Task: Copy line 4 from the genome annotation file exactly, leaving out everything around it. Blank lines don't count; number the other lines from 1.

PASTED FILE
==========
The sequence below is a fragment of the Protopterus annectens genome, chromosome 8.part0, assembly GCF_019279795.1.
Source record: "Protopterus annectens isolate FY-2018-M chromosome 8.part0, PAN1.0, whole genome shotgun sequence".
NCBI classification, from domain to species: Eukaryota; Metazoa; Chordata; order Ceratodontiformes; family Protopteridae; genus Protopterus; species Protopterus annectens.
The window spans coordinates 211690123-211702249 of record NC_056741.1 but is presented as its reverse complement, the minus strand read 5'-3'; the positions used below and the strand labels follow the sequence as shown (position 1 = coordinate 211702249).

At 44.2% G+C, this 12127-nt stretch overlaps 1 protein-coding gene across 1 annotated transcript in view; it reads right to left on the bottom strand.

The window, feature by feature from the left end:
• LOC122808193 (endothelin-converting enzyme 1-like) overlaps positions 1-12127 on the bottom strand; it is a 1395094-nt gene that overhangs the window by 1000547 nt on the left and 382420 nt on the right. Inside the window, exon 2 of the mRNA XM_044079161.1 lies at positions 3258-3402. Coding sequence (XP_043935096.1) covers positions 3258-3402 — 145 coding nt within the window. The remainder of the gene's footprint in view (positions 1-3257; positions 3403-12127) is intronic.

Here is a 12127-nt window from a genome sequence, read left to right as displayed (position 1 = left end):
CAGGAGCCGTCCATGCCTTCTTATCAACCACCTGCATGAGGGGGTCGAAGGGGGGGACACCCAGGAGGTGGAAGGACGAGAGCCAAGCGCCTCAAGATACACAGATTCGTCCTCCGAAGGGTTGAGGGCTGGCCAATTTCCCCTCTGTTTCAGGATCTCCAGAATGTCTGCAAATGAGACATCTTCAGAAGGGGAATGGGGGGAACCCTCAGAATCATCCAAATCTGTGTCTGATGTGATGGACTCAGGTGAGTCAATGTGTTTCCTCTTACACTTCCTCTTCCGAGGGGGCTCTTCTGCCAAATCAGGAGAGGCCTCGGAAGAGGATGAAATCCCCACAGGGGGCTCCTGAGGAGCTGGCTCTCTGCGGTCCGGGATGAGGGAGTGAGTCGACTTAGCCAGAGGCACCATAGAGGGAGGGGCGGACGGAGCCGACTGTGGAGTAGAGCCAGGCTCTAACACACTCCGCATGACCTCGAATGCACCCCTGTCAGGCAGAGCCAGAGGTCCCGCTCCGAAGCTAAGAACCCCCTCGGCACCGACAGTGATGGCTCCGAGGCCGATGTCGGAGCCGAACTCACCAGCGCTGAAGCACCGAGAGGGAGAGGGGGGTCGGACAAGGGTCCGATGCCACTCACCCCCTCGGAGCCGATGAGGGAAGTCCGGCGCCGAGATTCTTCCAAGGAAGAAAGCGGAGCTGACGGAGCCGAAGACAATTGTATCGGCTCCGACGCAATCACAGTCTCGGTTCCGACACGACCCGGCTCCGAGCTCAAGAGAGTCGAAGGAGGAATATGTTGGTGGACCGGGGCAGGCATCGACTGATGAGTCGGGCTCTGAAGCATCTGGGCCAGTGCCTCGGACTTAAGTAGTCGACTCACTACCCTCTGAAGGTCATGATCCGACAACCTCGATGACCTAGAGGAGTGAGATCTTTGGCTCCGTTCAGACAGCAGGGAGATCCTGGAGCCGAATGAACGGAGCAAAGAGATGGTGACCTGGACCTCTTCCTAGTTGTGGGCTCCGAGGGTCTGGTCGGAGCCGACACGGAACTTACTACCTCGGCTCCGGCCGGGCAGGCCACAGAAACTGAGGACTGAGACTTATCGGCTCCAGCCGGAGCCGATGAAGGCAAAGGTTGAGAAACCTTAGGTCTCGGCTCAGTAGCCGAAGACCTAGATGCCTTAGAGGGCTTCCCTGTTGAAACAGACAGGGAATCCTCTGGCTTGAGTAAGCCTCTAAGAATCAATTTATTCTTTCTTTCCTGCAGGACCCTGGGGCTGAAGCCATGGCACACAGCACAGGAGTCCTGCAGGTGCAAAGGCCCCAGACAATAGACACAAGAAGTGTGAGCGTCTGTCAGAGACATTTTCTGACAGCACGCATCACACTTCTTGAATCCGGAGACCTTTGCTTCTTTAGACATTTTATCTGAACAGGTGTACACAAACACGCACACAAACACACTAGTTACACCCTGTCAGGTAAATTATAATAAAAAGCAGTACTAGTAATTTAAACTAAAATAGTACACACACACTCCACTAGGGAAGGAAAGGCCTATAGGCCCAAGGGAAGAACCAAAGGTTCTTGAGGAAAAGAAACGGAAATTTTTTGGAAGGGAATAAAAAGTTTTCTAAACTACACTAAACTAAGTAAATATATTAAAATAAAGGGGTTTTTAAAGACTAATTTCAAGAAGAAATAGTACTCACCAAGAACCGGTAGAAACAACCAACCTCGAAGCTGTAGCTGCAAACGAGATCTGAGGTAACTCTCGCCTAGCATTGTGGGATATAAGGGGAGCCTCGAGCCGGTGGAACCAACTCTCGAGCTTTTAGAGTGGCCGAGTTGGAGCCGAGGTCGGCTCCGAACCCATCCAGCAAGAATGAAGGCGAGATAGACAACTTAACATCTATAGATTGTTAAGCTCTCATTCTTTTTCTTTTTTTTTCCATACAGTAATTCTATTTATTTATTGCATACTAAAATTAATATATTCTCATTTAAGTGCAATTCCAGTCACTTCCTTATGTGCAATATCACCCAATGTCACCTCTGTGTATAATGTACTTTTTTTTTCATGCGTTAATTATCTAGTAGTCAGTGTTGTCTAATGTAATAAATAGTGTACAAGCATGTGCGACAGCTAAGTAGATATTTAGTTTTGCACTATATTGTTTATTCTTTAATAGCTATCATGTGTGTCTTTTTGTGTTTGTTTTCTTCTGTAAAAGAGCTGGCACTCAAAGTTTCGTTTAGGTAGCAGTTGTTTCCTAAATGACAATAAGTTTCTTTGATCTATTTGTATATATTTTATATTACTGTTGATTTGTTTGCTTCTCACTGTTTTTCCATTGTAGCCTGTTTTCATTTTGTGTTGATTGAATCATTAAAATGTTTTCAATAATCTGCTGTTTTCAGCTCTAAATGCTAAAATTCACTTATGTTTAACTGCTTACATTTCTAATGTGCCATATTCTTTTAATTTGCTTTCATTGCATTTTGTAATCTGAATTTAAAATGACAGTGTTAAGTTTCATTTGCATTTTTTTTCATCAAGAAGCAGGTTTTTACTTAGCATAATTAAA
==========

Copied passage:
The window spans coordinates 211690123-211702249 of record NC_056741.1 but is presented as its reverse complement, the minus strand read 5'-3'; the positions used below and the strand labels follow the sequence as shown (position 1 = coordinate 211702249).